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Poker Strategy | Advanced Poker

We’re Movin’ on Up - Part I: Skill Level

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Ask 10 different people when you should move up and you will likely get 10 different answers. I'll give you an eleventh. IT DEPENDS. It depends on several factors, the major factor being the reasons why you are playing poker. If you are an aspiring pro, then bankroll is very important. If you are an amateur just trying to improve your game, then bankroll is much less important. I'm writing this article for the amateur player who plays NL hold'em, but the various principles I introduce can be extrapolated to other games, including limit games.

Why do you want to move up a level? For most amateur players the answer is to improve their games; play against better competition, which will be both more challenging and more educational. For the aspiring pro, however, the answer is far more financially motivated. The higher the game, the more money can be made. If poker is what pays your bills, then winning at a higher level generally means more money. This is not to say that either group doesn't care about the other consideration. Amateur players like money, and pro players care about the challenge of poker and improving their games too. Nevertheless, each group has a different focus and motivation, and I would argue that even within the groups you would find a wide variety of motivations.

Despite these differences, the vast majority of advice available online is geared toward professionals and semi-professionals. The key idea is not to go broke, and this makes a lot of sense for professional players. If your bankroll disappears, then you no longer have the means of doing your job. Amateurs, however, can reload with the next paycheck from their "real" jobs. Risk of ruin, i.e., the risk of losing your entire bankroll, is used in many of the formulas one finds to calculate bankroll requirements, but this idea has limited use for the amateur player, and even for the professional. If you want to avoid going bust, all you need to do is move down in levels and reduce the risk, assuming you are a winning player. Risk of ruin just means if you continue to play at a particular level, you have X% chance of losing your entire bankroll; thus if you are willing to move down levels, you can effectively make your risk of ruin almost nothing. For the professional, however, moving down a level is a significant cut in income and so is not something one wants to do. This is why there is so much focus on protecting the bankroll. Amateurs, however, are playing to improve their games, not to make a living. Moving down a level is easy for the amateur. This is not to say that amateurs can ignore bankroll. Even if you are capable of replenishing your bankroll, you may not want to. If you have a sizable enough bankroll to play .50/1 NL, you may not have that amount of cash just sitting around waiting to be inserted as a new poker bankroll. If you are fortunate enough to be in a position in which money is no object, call me; let's be friends.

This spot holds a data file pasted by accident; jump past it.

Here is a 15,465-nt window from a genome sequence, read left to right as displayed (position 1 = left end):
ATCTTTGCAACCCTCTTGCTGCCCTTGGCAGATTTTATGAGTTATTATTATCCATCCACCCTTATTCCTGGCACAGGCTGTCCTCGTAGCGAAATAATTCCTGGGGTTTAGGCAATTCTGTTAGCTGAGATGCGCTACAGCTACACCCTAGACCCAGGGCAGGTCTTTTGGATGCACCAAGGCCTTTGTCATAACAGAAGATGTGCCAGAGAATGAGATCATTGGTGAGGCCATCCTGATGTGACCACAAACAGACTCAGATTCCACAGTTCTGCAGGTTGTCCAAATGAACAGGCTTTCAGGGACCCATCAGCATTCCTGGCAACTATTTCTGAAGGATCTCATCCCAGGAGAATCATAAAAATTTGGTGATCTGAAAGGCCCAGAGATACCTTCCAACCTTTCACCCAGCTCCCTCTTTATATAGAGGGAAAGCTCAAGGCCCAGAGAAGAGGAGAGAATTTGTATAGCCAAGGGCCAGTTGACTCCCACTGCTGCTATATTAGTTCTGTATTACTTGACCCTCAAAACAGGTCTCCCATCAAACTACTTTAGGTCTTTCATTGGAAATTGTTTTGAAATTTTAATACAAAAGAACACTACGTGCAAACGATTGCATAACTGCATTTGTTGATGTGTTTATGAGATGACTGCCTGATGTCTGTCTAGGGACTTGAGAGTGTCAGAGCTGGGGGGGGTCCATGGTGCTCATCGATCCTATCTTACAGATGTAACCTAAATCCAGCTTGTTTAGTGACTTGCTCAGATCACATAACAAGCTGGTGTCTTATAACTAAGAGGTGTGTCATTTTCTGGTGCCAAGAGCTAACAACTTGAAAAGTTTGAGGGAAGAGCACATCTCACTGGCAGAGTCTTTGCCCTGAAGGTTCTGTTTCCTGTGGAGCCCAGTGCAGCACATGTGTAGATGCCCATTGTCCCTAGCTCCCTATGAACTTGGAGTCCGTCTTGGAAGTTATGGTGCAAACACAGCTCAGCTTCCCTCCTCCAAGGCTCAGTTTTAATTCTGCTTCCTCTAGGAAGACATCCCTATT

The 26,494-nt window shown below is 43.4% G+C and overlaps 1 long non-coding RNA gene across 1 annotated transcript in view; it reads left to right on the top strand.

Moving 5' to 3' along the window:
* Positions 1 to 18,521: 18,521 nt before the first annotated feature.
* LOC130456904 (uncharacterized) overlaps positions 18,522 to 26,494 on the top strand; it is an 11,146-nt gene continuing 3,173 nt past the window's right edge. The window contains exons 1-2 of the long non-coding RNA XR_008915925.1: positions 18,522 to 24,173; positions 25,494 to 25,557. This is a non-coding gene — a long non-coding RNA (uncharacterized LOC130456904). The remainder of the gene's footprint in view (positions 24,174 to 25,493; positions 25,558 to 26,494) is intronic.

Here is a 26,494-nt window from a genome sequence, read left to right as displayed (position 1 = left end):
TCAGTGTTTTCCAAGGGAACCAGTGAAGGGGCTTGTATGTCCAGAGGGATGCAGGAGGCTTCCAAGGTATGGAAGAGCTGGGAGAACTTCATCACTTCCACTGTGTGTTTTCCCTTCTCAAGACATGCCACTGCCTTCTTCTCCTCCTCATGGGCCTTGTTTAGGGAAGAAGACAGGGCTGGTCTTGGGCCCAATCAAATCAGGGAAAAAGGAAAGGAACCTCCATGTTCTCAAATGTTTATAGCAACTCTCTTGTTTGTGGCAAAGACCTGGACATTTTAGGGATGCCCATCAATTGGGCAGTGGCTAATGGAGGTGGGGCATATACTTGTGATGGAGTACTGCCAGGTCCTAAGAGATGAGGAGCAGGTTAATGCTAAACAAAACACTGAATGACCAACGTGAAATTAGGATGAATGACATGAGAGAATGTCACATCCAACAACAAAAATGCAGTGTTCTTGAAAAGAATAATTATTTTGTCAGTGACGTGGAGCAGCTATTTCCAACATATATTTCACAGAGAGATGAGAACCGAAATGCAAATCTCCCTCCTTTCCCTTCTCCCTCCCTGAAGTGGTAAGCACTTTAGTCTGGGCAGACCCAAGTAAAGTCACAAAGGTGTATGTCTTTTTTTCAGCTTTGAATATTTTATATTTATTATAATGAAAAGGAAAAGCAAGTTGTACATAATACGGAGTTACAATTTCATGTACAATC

Determining whether you are ready for the next level requires that you have some figures on hand. You will need your win rate and the standard deviation of that win rate. Win rate is usually expressed in hourly terms ($10/hour) or in big blinds per 100 hands (5BB/100). Limit games generally express win rate in terms of big bets, which also uses the BB/100 notation, and some people express their NL win rates as big bets (which is just twice the big blind); hence it can be confusing, but for present purposes if I write BB/100, I mean big blinds per 100 hands. Professional players often express win rates in hourly terms and understandably so. As a professional, it would be good to know if you are making more per hour than minimum wage. For the amateur, however, poker is not a job and determining whether you are a winning player is generally expressed in terms of BB/100, and that is the expression I will use here. In order to get these figures you need to keep accurate records. Tracking programs such as Poker Tracker are designed for this purpose. You can keep track yourself, though likely with less specificity and breadth. At a minimum you need to record the number of hands you play per session and the amount you win or lose in each of those sessions. Standard deviation is calculated for you by most tracking programs. If you track your own results in a spreadsheet such as Excel, then calculating standard deviation can be done without much difficulty.